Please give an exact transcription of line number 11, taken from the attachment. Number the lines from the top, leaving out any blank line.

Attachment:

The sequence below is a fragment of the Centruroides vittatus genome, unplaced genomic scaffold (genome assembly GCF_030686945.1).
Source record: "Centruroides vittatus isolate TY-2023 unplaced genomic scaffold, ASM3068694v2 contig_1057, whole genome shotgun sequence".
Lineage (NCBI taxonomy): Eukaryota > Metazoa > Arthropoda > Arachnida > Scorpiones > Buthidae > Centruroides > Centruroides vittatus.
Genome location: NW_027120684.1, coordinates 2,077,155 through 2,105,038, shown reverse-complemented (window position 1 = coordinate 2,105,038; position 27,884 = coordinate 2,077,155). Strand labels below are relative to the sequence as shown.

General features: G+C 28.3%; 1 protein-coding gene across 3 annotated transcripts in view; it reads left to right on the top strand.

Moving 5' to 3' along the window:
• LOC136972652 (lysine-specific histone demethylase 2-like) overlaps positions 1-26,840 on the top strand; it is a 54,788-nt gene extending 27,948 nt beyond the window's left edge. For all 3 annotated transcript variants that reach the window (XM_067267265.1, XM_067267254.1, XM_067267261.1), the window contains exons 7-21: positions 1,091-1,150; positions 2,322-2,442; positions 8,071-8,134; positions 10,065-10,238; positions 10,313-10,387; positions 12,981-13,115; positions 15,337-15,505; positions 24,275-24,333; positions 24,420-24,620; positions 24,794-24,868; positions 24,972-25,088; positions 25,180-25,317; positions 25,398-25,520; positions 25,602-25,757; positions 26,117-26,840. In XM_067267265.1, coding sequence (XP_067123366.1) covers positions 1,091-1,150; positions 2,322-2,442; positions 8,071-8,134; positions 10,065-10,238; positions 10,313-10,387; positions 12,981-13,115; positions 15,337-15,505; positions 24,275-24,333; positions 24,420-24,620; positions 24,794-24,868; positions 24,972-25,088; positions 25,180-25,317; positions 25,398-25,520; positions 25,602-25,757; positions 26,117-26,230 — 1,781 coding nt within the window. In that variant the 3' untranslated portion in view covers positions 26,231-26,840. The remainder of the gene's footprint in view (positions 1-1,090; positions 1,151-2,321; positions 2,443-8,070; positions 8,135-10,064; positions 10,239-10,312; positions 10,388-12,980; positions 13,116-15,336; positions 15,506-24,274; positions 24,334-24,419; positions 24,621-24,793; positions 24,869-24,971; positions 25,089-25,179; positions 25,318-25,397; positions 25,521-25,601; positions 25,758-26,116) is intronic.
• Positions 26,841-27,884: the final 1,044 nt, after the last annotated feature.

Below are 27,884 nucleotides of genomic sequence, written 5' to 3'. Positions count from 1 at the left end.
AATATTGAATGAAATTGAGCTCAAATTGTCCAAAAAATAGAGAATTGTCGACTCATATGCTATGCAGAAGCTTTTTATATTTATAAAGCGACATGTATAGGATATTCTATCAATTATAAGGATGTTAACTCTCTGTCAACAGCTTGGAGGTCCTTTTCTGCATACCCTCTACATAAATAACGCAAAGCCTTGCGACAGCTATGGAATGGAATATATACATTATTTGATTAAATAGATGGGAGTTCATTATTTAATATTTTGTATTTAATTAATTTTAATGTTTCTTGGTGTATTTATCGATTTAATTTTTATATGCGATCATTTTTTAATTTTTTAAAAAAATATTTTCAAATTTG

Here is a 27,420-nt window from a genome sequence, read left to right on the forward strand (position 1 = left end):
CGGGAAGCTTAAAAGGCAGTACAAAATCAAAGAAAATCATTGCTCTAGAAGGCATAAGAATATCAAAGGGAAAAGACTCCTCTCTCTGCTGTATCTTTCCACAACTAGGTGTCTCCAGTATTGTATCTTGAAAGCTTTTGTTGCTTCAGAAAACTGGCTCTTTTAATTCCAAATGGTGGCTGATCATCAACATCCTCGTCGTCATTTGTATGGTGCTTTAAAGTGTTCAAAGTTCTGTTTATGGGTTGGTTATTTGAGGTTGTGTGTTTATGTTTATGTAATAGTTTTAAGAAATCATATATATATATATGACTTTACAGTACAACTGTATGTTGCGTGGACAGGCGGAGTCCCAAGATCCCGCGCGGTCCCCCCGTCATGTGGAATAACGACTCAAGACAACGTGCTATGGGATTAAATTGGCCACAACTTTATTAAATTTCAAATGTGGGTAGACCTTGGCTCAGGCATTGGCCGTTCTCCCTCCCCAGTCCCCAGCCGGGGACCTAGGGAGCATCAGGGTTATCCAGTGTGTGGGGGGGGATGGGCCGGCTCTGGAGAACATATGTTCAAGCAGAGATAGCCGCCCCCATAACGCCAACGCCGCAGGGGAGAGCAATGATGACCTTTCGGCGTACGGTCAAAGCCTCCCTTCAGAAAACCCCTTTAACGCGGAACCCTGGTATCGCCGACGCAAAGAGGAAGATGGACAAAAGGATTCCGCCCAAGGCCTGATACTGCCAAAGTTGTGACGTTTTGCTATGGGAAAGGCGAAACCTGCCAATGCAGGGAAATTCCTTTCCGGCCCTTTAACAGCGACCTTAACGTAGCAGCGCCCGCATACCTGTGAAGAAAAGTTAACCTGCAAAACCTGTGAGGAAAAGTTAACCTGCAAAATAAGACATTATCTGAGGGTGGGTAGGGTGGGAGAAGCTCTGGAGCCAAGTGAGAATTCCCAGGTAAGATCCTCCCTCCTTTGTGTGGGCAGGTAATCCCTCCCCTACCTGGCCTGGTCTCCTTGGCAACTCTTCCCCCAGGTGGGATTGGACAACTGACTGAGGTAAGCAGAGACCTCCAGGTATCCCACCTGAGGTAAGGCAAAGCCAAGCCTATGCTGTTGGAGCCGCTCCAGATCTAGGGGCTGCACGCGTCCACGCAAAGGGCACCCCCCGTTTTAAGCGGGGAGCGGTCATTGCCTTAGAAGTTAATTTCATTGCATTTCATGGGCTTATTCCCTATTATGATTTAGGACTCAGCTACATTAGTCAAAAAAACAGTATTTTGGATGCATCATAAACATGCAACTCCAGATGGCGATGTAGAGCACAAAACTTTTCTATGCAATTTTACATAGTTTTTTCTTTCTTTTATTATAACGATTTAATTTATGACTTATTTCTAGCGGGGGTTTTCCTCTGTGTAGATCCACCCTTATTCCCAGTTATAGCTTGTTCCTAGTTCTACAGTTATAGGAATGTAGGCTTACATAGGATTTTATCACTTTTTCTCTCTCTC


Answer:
Here is a 27,420-nt window from a genome sequence, read left to right on the forward strand (position 1 = left end):